Though, in theory, paranoia seems like a symptom that would be easy to discern right away, in truth, it isn’t. Very few people who experience chronic paranoia are vocal about their delusions or self-aware enough to realize there is a problem.
However, there are other behaviors and symptoms that can indicate that someone has a paranoid mindset. People who live with paranoia will often exhibit the following symptoms:
- Taking offense easily
- Distrusting of others
- Sensitive to criticism
- Find hidden or harmful meanings in common remarks or looks
- Frequently hostile and aggressive
- Unable to compromise and often argumentative and stubborn
- Always on the defensive
- Having a hard time forgiving others
- Unable to confide in others
- Extremely suspicious of others
- Assume others are out to harm or sabotage them
- Susceptible to believing conspiracy theories
- Feel persecuted by the world at large
In severe cases, paranoia is a clinical concern that leads to a more serious psychiatric condition. Clinical paranoia manifests into three conditions: paranoid personality disorder, delusional disorder, and paranoid schizophrenia.
- Paranoid Personality Disorder: This disorder occurs when paranoia takes over one’s mindset. The person is consistently suspicious and distrusting of others, often without a good reason or any proof. They go through life believing that everyone is out to harm them or sabotage them in some way.
- Delusional (Paranoid) Disorder: This condition is characterized by the dominance of one specific delusion. Their symptoms and behaviors will ultimately depend on what exactly they are paranoid about. This disorder often occurs without the presence of other psychiatric disorders or concerns.
- Paranoid Schizophrenia: This disorder combines paranoia with the symptoms of schizophrenia, which include bizarre delusions and hallucinations. Therefore, someone with this condition will experience paranoia but in more unusual ways. For example, they may believe their thoughts are being transmitted over the radio or that they are being watched and followed by the government.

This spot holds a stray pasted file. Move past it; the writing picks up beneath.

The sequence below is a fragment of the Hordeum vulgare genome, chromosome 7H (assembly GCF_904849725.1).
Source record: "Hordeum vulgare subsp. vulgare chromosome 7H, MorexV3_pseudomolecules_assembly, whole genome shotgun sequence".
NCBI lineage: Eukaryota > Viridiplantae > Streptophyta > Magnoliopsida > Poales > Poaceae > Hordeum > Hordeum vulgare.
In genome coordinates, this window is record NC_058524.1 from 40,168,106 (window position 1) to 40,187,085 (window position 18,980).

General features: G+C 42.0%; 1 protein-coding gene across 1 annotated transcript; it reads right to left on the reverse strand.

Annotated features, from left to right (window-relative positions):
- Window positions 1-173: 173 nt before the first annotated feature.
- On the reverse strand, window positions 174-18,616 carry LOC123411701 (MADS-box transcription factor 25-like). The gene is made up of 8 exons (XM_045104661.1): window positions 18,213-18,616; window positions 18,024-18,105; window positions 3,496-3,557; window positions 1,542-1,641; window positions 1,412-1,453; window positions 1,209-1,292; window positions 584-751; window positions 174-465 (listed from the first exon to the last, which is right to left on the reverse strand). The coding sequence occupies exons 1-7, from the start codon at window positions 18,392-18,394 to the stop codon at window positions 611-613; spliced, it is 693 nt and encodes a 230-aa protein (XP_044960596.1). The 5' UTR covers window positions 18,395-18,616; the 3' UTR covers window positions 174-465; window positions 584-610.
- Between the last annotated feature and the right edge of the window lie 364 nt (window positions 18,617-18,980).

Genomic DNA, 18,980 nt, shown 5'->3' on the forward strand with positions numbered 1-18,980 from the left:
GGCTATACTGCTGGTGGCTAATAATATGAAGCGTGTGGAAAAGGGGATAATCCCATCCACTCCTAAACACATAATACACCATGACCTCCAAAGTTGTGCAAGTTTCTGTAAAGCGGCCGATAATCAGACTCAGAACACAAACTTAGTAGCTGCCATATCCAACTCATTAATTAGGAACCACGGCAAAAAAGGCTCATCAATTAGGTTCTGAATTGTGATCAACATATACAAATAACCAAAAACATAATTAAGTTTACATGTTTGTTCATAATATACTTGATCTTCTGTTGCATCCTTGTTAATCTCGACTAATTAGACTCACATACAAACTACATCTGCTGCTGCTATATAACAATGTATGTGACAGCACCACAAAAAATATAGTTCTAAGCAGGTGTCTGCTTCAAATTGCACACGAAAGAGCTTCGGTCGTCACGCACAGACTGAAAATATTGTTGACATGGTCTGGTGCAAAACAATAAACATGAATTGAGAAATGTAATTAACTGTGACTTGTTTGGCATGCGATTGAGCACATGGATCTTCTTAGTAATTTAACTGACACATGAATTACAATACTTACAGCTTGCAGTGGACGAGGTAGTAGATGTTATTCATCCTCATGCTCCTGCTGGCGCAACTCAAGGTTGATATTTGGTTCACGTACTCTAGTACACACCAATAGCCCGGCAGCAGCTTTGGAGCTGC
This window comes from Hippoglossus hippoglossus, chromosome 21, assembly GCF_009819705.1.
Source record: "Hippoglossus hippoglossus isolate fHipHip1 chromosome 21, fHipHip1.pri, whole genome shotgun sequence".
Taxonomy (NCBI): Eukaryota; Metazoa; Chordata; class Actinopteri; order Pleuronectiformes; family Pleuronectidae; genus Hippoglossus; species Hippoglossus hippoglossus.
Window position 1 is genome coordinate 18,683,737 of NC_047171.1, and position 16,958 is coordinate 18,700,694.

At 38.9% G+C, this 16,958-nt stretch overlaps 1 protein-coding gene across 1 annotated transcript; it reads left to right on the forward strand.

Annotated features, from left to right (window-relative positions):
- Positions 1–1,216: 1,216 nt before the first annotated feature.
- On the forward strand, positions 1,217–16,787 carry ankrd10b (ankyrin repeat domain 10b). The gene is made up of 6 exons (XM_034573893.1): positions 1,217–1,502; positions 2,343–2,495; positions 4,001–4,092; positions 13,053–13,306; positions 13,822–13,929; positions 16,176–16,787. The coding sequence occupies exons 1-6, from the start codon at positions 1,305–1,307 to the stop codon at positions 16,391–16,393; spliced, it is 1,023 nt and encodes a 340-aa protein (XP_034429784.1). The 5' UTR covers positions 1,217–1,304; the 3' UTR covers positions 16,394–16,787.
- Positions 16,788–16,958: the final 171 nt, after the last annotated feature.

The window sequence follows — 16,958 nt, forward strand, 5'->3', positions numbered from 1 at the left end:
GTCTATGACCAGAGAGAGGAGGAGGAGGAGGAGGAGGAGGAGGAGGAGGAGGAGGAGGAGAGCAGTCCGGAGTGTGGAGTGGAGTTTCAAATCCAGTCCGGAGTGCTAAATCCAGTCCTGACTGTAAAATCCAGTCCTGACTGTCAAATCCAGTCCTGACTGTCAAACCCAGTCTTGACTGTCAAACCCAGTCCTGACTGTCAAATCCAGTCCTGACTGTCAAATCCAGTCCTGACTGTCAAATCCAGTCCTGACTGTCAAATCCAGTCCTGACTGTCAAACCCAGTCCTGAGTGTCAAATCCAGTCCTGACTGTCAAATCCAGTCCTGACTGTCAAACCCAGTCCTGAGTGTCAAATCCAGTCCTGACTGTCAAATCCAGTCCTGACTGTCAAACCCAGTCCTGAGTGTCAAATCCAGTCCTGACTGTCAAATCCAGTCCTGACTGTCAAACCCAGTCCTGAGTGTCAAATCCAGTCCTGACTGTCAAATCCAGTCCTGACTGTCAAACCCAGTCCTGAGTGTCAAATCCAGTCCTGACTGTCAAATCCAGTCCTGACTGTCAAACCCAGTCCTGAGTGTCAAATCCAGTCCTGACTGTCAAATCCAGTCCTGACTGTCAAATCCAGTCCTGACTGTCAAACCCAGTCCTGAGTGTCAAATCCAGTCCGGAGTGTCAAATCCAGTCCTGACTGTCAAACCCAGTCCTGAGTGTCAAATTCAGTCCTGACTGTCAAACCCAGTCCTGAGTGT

If you are experiencing more paranoid thoughts than usual, then the best treatment option is to talk to a therapist. They can help you get to the root of your thoughts and determine if this is a symptom of a worse condition.
But you should also make sure to partake in self-care. Get plenty of sleep, eat well, exercise often, and refrain from alcohol and drug use. Since paranoia increases when we don’t take care of ourselves, self-care is one of the easiest options to calm down your mind.
Finally, you should partake in calming activities such as meditation or deep breathing. Since paranoia is often a form of anxiety or comes from stress, calming your mind may reduce your paranoid thoughts.
As you can see, paranoia ranges from being a normal feeling to a psychiatric condition. Though most people can find treatment with simple lifestyle changes and therapy, more severe cases will need to utilize other treatment options. If you are concerned about your paranoid thoughts, then talking to a therapist is the best first step for treatment and help. For more information on paranoia and how to treat it, you can find more resources over at BetterHelp.